This is for all you non-mathletes out there who want to be able to perform some basic calculations. I find it helpful to use Excel when I start to get into trickier calculations - it's amazing what you can do with a spreadsheet.
WARNING: This is going to start out really basic. Don't eye-roll, some people don't know how to do this stuff. We will get to slightly trickier stuff in later parts but if you are any kind of mathlete this stuff might be review.
If you ARE a mathlete, however, feel free to check my work! ;D
Anyways, let's start with something simple. We have a BS 4 bolt pistol firing a single shot at a Space Marine. We want to know what the probability is that it will kill the space marine.
You can think of each of the steps here as a single "gate." Each "gate" is narrower or wider depending upon how difficult it is to get through. We are trying to see how likely it is to get through all the gates to the end of the path. Ok?
First step is to calculate the "Hitting Gate." So at BS 4 we hit on 3's, 4's, 5's and 6's. We miss on 1's and 2's. That means that we will hit FOUR out of SIX times, or two thirds. So we take our one shot and multiply it by two thirds and get... two thirds.
Second step is the "Wounding Gate." A bolt pistol wounds on 4's, 5's and 6's. So we wound three out of six times, or one half. We take the two thirds that we got from step one and MULTIPLY it by the one half from step two... the result is one third.
Step three is the "Save Gate." What we are trying to find is successful wounds (we are the ones firing the bolt pistol). So what we are looking for is the rate at which our bolt pistol will get through the Marine's save. The Marine will fail his armor save on a 1 or a 2, so two out of six times, or one third. We multiply the one third from step two by one third and get one ninth (1/9 or about 11%).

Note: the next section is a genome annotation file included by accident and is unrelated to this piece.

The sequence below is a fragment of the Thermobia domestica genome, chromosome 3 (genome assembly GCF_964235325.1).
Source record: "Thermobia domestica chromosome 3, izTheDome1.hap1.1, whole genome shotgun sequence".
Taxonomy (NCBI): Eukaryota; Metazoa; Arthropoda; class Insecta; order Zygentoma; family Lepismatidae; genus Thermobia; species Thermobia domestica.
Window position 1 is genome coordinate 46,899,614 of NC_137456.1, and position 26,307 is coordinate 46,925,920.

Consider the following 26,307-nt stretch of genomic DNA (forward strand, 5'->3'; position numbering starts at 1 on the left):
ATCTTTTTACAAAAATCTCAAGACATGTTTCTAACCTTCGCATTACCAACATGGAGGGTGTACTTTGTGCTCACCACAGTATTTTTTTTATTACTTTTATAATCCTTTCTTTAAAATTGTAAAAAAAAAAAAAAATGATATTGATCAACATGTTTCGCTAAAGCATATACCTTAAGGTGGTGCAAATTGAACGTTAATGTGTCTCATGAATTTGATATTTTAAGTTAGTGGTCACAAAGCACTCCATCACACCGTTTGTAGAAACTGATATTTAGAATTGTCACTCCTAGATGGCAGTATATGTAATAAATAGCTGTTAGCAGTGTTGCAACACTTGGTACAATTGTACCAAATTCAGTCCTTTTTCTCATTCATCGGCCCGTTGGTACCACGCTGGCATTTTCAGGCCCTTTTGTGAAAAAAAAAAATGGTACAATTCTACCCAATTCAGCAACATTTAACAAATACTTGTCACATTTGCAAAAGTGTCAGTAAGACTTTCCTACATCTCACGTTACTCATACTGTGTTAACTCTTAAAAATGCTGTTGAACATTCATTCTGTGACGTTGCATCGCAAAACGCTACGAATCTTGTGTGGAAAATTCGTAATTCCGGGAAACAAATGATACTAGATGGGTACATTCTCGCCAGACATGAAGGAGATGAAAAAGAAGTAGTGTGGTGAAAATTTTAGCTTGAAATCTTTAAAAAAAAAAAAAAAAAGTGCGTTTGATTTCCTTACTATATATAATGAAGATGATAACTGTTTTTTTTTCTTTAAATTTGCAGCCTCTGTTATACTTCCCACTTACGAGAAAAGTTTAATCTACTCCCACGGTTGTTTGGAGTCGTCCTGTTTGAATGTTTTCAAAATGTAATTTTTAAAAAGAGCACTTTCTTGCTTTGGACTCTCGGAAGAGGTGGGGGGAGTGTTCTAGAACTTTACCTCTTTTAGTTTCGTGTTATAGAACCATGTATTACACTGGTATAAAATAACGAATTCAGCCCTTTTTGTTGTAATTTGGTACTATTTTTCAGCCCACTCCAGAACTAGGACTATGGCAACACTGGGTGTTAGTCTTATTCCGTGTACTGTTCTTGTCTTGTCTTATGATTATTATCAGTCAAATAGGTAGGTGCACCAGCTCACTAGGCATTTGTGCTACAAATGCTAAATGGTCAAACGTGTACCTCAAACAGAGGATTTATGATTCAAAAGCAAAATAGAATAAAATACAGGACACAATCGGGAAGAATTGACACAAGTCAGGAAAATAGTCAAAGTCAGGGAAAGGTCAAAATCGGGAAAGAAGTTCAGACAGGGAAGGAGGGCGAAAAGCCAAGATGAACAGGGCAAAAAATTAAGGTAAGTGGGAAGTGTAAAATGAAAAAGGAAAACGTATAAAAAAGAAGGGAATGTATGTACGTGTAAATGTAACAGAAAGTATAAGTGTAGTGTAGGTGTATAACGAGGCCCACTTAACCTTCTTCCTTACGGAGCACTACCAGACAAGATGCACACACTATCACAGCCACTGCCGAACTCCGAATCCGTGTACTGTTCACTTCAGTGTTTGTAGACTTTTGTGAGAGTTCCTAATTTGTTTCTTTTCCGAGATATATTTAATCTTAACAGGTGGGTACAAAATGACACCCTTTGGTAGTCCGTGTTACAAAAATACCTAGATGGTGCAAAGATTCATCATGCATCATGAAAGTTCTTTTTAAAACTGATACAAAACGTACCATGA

Written out that's (2/3) * (1/2) * (1/3) = 1/9
So one out of every nine shots from a bolt pistol, on average, will kill a Space Marine.
Once we have that basic ratio, we can multiply it by the number of shots we are firing to get an "average" number of unsaved wounds caused for that many shots. So if we fire nine shots, we will "average" one unsaved wound. A tactical squad firing 20 shots from rapid-firing bolters will "average" 2.22 unsaved wounds against Marine targets.
Ok, that's pretty simple, right?
Well, how many shots does it take before we can "guarantee" we will cause one unsaved wound?
Many people will tell you nine. They are wrong. There is no number of shots where we can guarantee that we will cause one wound. We can fire one shot and get one wound, or none. We can fire 40 shots and cause 40 wounds... or none. All possible outcomes. The "average" number of wounds is helpful to know, but don't take it as gospel.
We can, if you wish, determine what the odds are of causing "at least" one of something, though. That can be VERY important when dealing with, say, vehicle effects.
Part two we will deal with the other side of this question - how likely is it that if you fire multiple shots you will get the result you are looking for.
UPDATE: Part two can be found here.